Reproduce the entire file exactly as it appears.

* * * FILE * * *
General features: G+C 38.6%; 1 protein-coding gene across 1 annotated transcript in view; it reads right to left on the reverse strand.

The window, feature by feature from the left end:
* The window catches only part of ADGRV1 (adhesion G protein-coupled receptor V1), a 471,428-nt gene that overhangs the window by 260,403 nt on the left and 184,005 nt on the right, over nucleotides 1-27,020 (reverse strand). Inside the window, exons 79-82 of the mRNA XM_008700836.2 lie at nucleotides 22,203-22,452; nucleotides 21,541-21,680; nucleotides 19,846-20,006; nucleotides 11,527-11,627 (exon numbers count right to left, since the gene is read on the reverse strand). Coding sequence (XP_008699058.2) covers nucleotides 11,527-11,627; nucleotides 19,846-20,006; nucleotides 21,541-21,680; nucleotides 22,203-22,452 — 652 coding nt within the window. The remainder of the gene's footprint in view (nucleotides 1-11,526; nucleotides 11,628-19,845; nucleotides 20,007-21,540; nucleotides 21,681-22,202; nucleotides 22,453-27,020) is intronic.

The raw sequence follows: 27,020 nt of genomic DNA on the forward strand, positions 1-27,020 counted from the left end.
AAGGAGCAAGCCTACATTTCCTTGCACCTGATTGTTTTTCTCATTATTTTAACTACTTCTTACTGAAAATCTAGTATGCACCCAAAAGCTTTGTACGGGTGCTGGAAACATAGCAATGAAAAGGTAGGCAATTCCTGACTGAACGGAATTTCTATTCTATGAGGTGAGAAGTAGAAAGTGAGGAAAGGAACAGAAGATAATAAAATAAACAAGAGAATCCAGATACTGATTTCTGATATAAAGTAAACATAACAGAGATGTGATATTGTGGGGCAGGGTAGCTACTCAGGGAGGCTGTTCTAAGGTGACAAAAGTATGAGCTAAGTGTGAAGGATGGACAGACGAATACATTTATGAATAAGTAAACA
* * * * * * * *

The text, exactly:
General features: G+C 38.6%; 1 protein-coding gene across 1 annotated transcript in view; it reads right to left on the reverse strand.

The window, feature by feature from the left end:
* The window catches only part of ADGRV1 (adhesion G protein-coupled receptor V1), a 471,428-nt gene that overhangs the window by 260,403 nt on the left and 184,005 nt on the right, over nucleotides 1-27,020 (reverse strand). Inside the window, exons 79-82 of the mRNA XM_008700836.2 lie at nucleotides 22,203-22,452; nucleotides 21,541-21,680; nucleotides 19,846-20,006; nucleotides 11,527-11,627 (exon numbers count right to left, since the gene is read on the reverse strand). Coding sequence (XP_008699058.2) covers nucleotides 11,527-11,627; nucleotides 19,846-20,006; nucleotides 21,541-21,680; nucleotides 22,203-22,452 — 652 coding nt within the window. The remainder of the gene's footprint in view (nucleotides 1-11,526; nucleotides 11,628-19,845; nucleotides 20,007-21,540; nucleotides 21,681-22,202; nucleotides 22,453-27,020) is intronic.

The raw sequence follows: 27,020 nt of genomic DNA on the forward strand, positions 1-27,020 counted from the left end.
AAGGAGCAAGCCTACATTTCCTTGCACCTGATTGTTTTTCTCATTATTTTAACTACTTCTTACTGAAAATCTAGTATGCACCCAAAAGCTTTGTACGGGTGCTGGAAACATAGCAATGAAAAGGTAGGCAATTCCTGACTGAACGGAATTTCTATTCTATGAGGTGAGAAGTAGAAAGTGAGGAAAGGAACAGAAGATAATAAAATAAACAAGAGAATCCAGATACTGATTTCTGATATAAAGTAAACATAACAGAGATGTGATATTGTGGGGCAGGGTAGCTACTCAGGGAGGCTGTTCTAAGGTGACAAAAGTATGAGCTAAGTGTGAAGGATGGACAGACGAATACATTTATGAATAAGTAAACA